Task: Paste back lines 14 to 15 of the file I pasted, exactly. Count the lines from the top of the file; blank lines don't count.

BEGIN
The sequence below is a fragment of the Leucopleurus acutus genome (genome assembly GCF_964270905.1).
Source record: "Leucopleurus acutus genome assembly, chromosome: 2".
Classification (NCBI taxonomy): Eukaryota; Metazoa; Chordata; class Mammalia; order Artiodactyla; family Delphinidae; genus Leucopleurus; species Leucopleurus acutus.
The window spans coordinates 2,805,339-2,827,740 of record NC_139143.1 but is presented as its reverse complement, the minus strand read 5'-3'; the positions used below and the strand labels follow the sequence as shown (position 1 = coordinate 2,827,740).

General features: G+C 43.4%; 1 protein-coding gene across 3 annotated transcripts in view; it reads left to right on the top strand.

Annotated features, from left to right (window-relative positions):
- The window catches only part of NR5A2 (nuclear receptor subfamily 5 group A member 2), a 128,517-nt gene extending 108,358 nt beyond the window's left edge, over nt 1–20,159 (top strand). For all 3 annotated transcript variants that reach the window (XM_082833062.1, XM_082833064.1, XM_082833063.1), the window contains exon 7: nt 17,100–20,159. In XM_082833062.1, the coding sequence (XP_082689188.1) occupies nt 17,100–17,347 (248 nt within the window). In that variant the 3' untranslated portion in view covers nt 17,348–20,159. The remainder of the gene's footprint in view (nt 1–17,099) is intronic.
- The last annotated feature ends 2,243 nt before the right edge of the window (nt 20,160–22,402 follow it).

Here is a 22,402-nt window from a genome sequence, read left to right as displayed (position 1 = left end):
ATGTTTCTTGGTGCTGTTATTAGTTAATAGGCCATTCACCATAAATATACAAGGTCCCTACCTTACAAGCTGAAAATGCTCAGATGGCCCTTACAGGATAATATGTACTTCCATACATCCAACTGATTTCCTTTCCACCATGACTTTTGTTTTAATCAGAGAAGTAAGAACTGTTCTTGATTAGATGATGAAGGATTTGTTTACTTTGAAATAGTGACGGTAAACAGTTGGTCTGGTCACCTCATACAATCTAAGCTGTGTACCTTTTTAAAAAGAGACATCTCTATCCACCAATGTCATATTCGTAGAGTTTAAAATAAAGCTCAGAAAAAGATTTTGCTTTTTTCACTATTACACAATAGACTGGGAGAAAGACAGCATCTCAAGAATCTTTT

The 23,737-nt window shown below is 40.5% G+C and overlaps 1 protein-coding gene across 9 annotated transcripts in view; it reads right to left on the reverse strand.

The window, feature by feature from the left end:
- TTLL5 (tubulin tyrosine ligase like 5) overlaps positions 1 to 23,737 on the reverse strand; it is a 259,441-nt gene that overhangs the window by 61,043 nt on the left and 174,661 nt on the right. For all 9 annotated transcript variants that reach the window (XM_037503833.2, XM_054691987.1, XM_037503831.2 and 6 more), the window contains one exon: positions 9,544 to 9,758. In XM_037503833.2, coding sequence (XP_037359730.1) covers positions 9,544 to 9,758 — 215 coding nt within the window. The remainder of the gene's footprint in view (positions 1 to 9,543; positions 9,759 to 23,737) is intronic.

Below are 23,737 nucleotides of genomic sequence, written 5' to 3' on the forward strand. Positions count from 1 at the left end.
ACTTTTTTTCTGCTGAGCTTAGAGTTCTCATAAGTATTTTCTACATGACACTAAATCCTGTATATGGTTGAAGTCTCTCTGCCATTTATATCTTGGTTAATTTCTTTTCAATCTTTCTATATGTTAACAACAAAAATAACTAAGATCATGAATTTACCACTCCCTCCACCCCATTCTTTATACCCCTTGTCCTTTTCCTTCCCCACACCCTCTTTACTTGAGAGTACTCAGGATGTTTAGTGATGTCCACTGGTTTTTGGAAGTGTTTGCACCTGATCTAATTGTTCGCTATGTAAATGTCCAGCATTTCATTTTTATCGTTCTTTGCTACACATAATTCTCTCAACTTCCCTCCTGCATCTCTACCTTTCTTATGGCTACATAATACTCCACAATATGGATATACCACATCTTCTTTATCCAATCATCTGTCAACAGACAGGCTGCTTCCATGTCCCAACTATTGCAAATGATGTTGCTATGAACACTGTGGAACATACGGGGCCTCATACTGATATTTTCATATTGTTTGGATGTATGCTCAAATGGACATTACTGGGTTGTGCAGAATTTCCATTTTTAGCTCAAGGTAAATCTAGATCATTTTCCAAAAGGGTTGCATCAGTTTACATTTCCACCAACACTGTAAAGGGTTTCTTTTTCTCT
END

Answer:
Below are 23,737 nucleotides of genomic sequence, written 5' to 3' on the forward strand. Positions count from 1 at the left end.
ACTTTTTTTCTGCTGAGCTTAGAGTTCTCATAAGTATTTTCTACATGACACTAAATCCTGTATATGGTTGAAGTCTCTCTGCCATTTATATCTTGGTTAATTTCTTTTCAATCTTTCTATATGTTAACAACAAAAATAACTAAGATCATGAATTTACCACTCCCTCCACCCCATTCTTTATACCCCTTGTCCTTTTCCTTCCCCACACCCTCTTTACTTGAGAGTACTCAGGATGTTTAGTGATGTCCACTGGTTTTTGGAAGTGTTTGCACCTGATCTAATTGTTCGCTATGTAAATGTCCAGCATTTCATTTTTATCGTTCTTTGCTACACATAATTCTCTCAACTTCCCTCCTGCATCTCTACCTTTCTTATGGCTACATAATACTCCACAATATGGATATACCACATCTTCTTTATCCAATCATCTGTCAACAGACAGGCTGCTTCCATGTCCCAACTATTGCAAATGATGTTGCTATGAACACTGTGGAACATACGGGGCCTCATACTGATATTTTCATATTGTTTGGATGTATGCTCAAATGGACATTACTGGGTTGTGCAGAATTTCCATTTTTAGCTCAAGGTAAATCTAGATCATTTTCCAAAAGGGTTGCATCAGTTTACATTTCCACCAACACTGTAAAGGGTTTCTTTTTCTCT